In remarks to a group of compliance officers from investment advisers to private equity funds in New York City, Andrew J. Bowden, the director of the SEC’s Office of Compliance Inspections and Examinations, announced that the Exam staff has identified violations and material control weaknesses at more than half of all private equity advisers examined pursuant to the SEC’s recent initiative to examine recently registered advisers (commonly referred to as “Presence Exams”). See Spreading Sunshine in Private Equity.
According to Bowden, OCIE has conducted Presence Exams of more than 150 newly registered private equity advisers since October 2012 and is on track to complete its goal of examining 25% of the new private fund registrants by the end of this year. Bowden noted that private equity funds have historically involved limited transparency, limited investor rights, and significant opportunities for conflicts of interest. Bowden expressed concern that the environment creates risks and temptations that may result in the adviser putting its interest ahead of its clients’ interests. On the basis of the Presence Exams conducted thus far, Bowden declared that OCIE has seen that the temptations are real and significant.
Bowden mentioned two specific aspects of the private equity industry that raise concerns as follows:
(1) The use of very broadly written limited partnership agreements that allow advisers to pass along fees and expenses that may not be reasonably contemplated by investors; and
(2) The tendency for certain advisers, referred to as “zombie” advisers, that are unable to raise new funds to continue to manage legacy funds long past their expected life. Bowden indicated that these advisers are more likely to raise their fees, to shift expenses to the fund, or to push the envelope in their marketing material.
In addition, Bowden noted that in approximately 50% of the Presence Exams conducted to date, the Exam staff has identified material issues with respect to the collection of fees and allocation of expenses. More specifically, Bowden discussed the most common exam findings. The first involves advisers’ use of “Operating Partners.” Private equity advisers commonly retain “Operating Partners” to provide portfolio companies with consulting services or other assistance that the portfolio companies normally could not afford on their own. Typically, Operating Partners are paid with fund assets. According to Bowden, the Exam staff found that the disclosures regarding those payments are not sufficient because, in its view, these Operating Partners usually appear, at least to investors, as employees of the adviser. Accordingly, there is no reason investors should suspect that their compensation is an “extra” expense charged to the fund in addition to the management fee. Moreover, if these Operating Partners were employees or affiliates of the adviser, any compensation received by the employee or affiliate would be used to offset the management fee. According to Bowden, despite the fact that Operating Partners look like employees, the fees associated with their services rarely offset management fees.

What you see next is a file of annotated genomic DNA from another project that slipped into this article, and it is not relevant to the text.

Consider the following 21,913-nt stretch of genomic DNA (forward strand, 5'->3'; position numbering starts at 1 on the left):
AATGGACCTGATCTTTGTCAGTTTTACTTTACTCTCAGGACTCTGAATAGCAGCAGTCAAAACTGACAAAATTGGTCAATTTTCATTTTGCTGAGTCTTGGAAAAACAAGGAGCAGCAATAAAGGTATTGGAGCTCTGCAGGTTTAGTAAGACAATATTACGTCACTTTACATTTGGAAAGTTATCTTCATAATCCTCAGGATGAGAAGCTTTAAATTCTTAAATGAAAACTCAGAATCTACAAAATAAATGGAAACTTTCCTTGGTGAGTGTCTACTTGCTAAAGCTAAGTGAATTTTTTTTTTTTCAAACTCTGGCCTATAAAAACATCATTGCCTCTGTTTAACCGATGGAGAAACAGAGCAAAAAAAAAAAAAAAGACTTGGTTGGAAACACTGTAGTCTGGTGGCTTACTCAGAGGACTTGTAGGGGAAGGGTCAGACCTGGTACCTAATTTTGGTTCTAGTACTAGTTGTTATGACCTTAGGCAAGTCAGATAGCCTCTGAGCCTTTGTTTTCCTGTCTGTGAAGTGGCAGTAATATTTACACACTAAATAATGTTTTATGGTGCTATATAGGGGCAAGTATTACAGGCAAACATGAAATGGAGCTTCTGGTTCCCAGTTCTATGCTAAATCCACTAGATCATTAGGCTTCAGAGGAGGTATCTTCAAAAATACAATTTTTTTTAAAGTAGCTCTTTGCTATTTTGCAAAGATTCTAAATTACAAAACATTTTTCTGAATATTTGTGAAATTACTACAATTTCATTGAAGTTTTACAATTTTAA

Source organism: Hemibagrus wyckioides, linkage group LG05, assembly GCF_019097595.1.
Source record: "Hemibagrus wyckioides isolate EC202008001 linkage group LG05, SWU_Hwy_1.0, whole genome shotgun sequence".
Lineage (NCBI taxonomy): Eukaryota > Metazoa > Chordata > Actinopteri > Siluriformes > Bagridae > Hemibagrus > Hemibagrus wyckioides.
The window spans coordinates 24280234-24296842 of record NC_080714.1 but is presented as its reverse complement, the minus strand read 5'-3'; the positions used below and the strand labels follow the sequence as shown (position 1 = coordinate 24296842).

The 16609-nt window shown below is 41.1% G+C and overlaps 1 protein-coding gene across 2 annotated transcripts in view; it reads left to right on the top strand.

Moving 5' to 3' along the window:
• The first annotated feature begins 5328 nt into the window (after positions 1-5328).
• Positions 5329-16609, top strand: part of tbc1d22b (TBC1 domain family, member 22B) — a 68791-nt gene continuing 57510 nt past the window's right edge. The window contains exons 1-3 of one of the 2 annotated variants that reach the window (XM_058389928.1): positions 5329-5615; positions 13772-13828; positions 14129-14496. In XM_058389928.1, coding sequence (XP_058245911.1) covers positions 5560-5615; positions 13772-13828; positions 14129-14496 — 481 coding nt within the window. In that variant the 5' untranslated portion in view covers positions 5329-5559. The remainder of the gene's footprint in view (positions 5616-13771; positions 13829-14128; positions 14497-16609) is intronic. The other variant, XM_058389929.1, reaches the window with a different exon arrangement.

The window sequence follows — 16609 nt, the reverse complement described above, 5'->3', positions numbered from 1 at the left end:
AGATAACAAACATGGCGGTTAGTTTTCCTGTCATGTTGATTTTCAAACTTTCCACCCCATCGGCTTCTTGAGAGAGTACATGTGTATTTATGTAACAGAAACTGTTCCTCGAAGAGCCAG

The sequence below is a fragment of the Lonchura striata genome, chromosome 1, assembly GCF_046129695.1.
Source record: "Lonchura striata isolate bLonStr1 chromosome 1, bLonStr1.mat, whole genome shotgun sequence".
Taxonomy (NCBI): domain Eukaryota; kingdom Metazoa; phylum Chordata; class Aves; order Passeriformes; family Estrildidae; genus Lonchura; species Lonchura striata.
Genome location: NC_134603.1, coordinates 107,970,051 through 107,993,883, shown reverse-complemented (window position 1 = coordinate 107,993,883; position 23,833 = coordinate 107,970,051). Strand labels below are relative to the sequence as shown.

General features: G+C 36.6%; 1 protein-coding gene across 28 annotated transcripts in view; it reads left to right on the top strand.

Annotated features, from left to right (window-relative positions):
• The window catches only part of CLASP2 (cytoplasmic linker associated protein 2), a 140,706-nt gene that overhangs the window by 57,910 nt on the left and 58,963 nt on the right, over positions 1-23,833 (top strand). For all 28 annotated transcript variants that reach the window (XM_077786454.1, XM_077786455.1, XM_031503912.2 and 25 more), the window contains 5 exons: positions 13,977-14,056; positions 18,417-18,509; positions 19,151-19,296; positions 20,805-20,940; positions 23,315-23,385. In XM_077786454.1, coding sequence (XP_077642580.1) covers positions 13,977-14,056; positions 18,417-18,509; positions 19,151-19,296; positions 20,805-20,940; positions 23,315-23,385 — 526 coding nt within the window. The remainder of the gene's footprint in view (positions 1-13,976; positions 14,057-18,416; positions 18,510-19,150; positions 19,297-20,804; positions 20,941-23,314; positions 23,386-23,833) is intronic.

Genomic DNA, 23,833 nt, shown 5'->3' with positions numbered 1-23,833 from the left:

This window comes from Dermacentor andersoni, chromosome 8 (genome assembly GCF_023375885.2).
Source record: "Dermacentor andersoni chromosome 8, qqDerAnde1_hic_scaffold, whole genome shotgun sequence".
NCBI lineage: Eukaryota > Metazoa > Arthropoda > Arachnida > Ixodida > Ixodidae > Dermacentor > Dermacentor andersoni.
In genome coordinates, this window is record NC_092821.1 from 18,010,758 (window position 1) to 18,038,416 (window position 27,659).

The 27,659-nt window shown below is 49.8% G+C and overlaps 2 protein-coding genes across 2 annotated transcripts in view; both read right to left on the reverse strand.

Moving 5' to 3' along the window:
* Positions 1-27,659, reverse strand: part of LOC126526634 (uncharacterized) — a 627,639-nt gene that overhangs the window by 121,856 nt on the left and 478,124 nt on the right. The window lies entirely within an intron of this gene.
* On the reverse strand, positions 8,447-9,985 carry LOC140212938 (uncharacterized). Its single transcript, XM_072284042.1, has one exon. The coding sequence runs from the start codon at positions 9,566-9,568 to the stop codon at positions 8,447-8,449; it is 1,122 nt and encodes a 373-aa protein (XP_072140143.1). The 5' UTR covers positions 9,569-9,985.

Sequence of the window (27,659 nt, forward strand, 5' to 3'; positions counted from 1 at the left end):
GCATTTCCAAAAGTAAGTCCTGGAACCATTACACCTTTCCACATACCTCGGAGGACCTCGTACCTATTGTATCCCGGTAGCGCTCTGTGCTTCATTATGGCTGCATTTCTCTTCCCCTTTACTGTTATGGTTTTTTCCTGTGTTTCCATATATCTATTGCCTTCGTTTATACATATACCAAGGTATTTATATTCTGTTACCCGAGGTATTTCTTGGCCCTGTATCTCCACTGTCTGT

Bowden also raised the issue of advisers shifting expenses from themselves to their clients during the middle of a fund’s life without disclosing the new fees to clients. For example, he claimed that the Exam staff found instances in which advisers started charging funds for “back-office” functions, such as compliance, legal, and accounting, that have traditionally been included as services provided in exchange for the management fee.
As another example, Bowden said the staff also found instances of hidden “fees” that were not adequately disclosed. Bowden specifically referenced accelerated monitoring fees. Monitoring fees are typically charged to portfolio companies in exchange for the adviser providing board and other advisory services to portfolio companies. Bowden believes most private equity investors are aware of the fees received by the adviser, but investors may not be aware that advisers usually require portfolio companies to pay such fees for 10 years or longer, even though the typical holding period is around five years. Moreover, mergers, acquisitions, and IPOs typically trigger acceleration agreements that result in the adviser collecting the remaining monitoring fees. Bowden claimed those fees are often “significant” and not disclosed to clients. Other examples that Bowden gave of hidden fees included “administrative” fees and fees paid to related-party service providers who deliver services of “questionable” value.
Finally, Bowden discussed the observed marketing and valuation weaknesses. The most common valuation issue identified by the Exam staff involved advisers using a valuation methodology that differed from the methodology disclosed to investors. Bowden assured the audience that OCIE’s job was not to “second-guess” the adviser’s assessment of the value of portfolio companies, but rather to identify situations in which the adviser’s valuation is clearly erroneous. With respect to marketing materials, the Exam staff has also noted instances in which internal rates of return did not include fees and expenses, where projections are used as opposed to actual valuations, and misstatements are made about the investment team.
Given the SEC’s willingness to share the result of the Presence Exams, advisers to private equity funds should take care to review their policies and procedures as well as the fees they charge funds and the expenses that are paid with fund assets. Meaningful disclosure and robust compliance policies and procedures will be key to avoiding a deficiency letter, or worse yet, an enforcement investigation and action.